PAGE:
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Harvesting Method Affects Survival of Black Spruce Advance Growth

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Careful harvesting to preserve advance growth is an attractive regeneration option for many peatland black spruce stands. Success of this option depends on enough well-distributed trees surviving harvesting. This study examines the fate of black spruce advance growth following overstory harvesting by three methods. About 80% of the original advance growth stocking remained after winter harvesting, 70% after summer harvesting using wide-tired skidders, and 60% after summer harvesting using narrow-tired skidders. Mortality of advance growth occurred mainly during harvesting and in the first growing season after harvesting. North. J. Appl. For. 12(1):8-11.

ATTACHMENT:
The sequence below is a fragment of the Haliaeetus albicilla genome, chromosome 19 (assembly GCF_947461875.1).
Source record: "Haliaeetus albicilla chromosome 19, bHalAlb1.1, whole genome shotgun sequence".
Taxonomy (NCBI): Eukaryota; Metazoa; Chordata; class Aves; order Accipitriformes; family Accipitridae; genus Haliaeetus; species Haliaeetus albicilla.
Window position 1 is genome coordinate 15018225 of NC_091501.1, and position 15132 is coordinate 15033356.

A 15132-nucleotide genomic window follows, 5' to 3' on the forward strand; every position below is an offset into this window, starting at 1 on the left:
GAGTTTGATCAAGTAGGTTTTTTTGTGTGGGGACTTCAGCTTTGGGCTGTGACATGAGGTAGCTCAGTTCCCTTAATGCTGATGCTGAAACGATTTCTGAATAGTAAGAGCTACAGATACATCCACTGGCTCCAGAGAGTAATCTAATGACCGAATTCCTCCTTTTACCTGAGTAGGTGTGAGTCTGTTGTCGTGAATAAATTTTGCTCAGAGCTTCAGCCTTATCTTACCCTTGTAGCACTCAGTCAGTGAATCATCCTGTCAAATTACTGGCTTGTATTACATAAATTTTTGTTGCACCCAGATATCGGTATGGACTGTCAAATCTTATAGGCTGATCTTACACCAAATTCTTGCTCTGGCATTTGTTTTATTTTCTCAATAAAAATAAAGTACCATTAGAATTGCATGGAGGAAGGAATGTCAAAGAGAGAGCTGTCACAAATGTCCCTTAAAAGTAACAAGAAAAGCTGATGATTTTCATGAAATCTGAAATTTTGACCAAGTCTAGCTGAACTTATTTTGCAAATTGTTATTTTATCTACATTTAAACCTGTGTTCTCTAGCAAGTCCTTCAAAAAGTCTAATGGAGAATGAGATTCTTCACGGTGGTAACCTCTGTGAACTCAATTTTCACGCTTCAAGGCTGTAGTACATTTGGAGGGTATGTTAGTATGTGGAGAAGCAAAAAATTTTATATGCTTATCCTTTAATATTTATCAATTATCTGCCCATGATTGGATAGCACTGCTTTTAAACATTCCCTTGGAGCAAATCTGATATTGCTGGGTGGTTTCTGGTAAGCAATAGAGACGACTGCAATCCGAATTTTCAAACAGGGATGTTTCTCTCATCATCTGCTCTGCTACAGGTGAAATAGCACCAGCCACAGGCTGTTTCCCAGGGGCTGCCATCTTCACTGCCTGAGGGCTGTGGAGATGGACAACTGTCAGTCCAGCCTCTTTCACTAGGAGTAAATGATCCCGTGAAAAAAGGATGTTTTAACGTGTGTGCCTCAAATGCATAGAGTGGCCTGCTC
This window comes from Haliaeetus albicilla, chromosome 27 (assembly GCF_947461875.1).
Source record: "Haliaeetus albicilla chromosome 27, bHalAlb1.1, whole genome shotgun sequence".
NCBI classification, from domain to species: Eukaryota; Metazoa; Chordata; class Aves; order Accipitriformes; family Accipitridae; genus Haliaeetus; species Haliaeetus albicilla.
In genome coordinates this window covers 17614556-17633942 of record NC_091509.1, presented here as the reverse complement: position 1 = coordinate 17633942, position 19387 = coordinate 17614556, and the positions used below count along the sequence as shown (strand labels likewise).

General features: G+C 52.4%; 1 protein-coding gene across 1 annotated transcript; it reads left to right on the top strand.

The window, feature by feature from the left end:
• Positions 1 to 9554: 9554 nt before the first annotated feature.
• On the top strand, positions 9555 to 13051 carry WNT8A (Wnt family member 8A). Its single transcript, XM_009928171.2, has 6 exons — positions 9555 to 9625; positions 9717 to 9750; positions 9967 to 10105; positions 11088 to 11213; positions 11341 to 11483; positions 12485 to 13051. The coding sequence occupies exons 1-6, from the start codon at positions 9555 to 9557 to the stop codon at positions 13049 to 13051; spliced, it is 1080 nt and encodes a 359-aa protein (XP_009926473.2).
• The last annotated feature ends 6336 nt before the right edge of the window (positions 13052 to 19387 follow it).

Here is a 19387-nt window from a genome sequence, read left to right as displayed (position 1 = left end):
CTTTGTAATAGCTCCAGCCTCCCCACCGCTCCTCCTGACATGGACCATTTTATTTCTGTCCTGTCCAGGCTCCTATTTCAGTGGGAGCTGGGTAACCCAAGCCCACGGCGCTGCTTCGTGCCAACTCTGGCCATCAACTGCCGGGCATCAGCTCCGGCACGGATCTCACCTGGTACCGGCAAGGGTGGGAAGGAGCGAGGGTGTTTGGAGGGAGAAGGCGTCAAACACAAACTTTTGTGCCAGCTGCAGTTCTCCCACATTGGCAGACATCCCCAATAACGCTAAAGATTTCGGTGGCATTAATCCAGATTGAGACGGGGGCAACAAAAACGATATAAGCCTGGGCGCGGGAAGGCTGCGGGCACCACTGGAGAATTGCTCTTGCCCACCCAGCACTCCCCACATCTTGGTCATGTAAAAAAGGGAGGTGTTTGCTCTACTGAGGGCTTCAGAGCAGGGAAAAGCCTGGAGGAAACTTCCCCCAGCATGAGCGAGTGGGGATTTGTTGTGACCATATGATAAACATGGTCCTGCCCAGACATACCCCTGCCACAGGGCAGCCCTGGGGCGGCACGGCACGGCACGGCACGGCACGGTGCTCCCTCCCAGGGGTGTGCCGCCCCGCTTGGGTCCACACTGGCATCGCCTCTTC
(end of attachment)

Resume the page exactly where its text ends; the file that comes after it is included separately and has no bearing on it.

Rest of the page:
Document Type: Journal Article

Affiliations: Department of Natural Resources Canada, Canadian Forest Service, Box 490, Sault Ste. Marie, Ont., Canada P6A 5M7

Publication date: 1995-03-01

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  • Each regional journal of applied forestry focuses on research, practice, and techniques targeted to foresters and allied professionals in specific regions of the United States and Canada. The Northern Journal of Applied Forestry covers northeastern, midwestern, and boreal forests in the United States and Canada.
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